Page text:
MORGAN — The white waters of the Weber River through Morgan County are becoming so popular with rafters, the emergency services director has organized a swift-water rescue team.
The Morgan County Council recently approved pay for the 20-member team amounting to a total of $6,000 a year to come out of the general fund.
In years past, the team has not been paid for its services.
The most popular stretch of the Weber River through the county is from Devil’s Slide to the county fairgrounds, Morgan County Emergency Services Director Terry Turner said.
According to his calculations, as many as 500 people can be found floating on the river at any given time during the height of the attraction’s season. The number has climbed to that level after continual demand in the past three years.
In that time, Turner has focused on safety, acquiring $20,000 worth of equipment and rescue training for a 10-man “hasty,” first-response, swift-water team and about eight other team members. The team members are considered part-time, as-needed employees of the county. Some are trained as EMTs, firemen, law enforcement deputies, search and rescue personnel or river guides.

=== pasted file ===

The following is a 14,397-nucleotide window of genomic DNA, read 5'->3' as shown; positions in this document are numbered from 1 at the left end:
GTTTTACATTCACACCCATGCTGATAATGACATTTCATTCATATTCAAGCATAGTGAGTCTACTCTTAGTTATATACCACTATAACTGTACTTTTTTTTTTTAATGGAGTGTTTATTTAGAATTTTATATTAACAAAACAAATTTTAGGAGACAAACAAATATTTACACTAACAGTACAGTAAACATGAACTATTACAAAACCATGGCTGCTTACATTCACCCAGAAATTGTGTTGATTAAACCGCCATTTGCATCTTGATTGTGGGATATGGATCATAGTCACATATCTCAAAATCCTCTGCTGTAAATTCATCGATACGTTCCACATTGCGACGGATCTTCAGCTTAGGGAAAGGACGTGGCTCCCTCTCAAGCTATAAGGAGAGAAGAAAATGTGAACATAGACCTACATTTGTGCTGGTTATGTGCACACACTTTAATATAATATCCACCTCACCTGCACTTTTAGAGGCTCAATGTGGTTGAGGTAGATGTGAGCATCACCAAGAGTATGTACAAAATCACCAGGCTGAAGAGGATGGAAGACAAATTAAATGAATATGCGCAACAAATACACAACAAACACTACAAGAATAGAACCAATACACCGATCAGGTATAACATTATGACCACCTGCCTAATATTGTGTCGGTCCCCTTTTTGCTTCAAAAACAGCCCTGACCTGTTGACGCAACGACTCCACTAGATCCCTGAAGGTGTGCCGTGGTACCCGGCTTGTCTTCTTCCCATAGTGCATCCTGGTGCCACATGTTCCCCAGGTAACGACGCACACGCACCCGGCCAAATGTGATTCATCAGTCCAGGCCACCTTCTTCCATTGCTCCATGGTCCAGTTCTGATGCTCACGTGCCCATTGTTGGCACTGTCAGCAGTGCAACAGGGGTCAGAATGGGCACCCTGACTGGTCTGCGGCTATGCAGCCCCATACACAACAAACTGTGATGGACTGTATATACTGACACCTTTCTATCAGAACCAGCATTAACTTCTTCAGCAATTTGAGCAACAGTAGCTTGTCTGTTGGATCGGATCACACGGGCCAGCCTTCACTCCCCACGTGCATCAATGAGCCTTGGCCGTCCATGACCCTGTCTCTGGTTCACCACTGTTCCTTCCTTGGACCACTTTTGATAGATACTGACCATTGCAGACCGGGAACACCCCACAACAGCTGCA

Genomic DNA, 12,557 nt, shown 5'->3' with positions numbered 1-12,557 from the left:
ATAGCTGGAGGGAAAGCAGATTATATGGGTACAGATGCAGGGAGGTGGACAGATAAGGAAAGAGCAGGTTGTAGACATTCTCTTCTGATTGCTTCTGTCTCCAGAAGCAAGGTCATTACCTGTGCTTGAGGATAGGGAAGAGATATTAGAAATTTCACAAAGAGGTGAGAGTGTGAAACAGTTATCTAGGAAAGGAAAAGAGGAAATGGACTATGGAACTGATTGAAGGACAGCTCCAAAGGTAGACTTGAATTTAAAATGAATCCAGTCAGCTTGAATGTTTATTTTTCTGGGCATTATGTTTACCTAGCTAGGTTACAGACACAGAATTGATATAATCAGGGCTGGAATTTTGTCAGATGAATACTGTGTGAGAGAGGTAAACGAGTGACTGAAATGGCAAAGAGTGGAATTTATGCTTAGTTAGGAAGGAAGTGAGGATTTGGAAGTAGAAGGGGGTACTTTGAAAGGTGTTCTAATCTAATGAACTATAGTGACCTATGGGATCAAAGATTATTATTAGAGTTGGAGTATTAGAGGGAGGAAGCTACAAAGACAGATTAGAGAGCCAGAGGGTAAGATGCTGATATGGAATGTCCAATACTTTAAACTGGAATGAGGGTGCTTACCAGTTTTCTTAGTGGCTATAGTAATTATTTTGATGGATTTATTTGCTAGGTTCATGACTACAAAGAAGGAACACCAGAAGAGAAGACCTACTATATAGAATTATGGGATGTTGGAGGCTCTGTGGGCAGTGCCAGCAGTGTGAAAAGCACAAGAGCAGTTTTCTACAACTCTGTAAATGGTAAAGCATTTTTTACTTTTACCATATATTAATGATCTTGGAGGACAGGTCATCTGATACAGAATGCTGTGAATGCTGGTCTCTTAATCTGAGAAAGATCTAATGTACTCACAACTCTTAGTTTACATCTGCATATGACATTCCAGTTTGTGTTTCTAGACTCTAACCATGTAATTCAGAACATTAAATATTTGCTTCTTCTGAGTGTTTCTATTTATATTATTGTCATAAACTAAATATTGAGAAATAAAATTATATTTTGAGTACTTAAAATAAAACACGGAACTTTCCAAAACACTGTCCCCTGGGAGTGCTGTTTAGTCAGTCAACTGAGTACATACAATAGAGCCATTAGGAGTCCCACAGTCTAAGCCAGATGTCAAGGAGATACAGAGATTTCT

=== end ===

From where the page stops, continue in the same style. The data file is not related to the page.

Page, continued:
Last year, the team was activated for two near-drownings, back injuries and rattlesnake bites. The team has not yet been called on for recovery services, but Turner said his team is prepared if the call comes.
“Personal safety is a huge issue here,” Turner said. “It’s going to be a bigger issue” with the growing popularity of river rafting in Morgan.
Turner said he is focusing on purchasing life jackets and throw bags for all of the county’s law enforcement deputies.
“We are putting forth a lot of money to make everyone as safe as we can,” Turner said.
County Councilman Robert Kilmer said such costs are to be expected as economic development associated with increased tourism comes into the county.